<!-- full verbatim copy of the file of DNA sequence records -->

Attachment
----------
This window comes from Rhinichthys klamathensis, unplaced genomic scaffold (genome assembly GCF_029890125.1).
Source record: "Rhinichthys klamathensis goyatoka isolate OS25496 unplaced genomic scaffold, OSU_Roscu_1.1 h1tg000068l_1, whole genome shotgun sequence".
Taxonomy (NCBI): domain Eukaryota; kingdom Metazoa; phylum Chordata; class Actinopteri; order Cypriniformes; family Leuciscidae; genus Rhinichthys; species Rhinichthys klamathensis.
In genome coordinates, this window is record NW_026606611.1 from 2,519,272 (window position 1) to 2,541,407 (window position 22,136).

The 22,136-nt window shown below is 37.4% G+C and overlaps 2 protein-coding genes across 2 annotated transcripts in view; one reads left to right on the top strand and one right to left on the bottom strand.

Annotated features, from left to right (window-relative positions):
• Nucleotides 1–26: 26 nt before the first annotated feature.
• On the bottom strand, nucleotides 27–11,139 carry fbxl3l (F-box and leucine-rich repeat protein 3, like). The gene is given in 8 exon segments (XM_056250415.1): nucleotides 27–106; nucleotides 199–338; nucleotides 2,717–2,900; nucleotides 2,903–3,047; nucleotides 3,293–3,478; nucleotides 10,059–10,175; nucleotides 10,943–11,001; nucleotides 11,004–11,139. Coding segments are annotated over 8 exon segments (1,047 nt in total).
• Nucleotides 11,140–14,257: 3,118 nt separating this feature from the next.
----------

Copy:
This window comes from Rhinichthys klamathensis, unplaced genomic scaffold (genome assembly GCF_029890125.1).
Source record: "Rhinichthys klamathensis goyatoka isolate OS25496 unplaced genomic scaffold, OSU_Roscu_1.1 h1tg000068l_1, whole genome shotgun sequence".
Taxonomy (NCBI): domain Eukaryota; kingdom Metazoa; phylum Chordata; class Actinopteri; order Cypriniformes; family Leuciscidae; genus Rhinichthys; species Rhinichthys klamathensis.
In genome coordinates, this window is record NW_026606611.1 from 2,519,272 (window position 1) to 2,541,407 (window position 22,136).

The 22,136-nt window shown below is 37.4% G+C and overlaps 2 protein-coding genes across 2 annotated transcripts in view; one reads left to right on the top strand and one right to left on the bottom strand.

Annotated features, from left to right (window-relative positions):
• Nucleotides 1–26: 26 nt before the first annotated feature.
• On the bottom strand, nucleotides 27–11,139 carry fbxl3l (F-box and leucine-rich repeat protein 3, like). The gene is given in 8 exon segments (XM_056250415.1): nucleotides 27–106; nucleotides 199–338; nucleotides 2,717–2,900; nucleotides 2,903–3,047; nucleotides 3,293–3,478; nucleotides 10,059–10,175; nucleotides 10,943–11,001; nucleotides 11,004–11,139. Coding segments are annotated over 8 exon segments (1,047 nt in total).
• Nucleotides 11,140–14,257: 3,118 nt separating this feature from the next.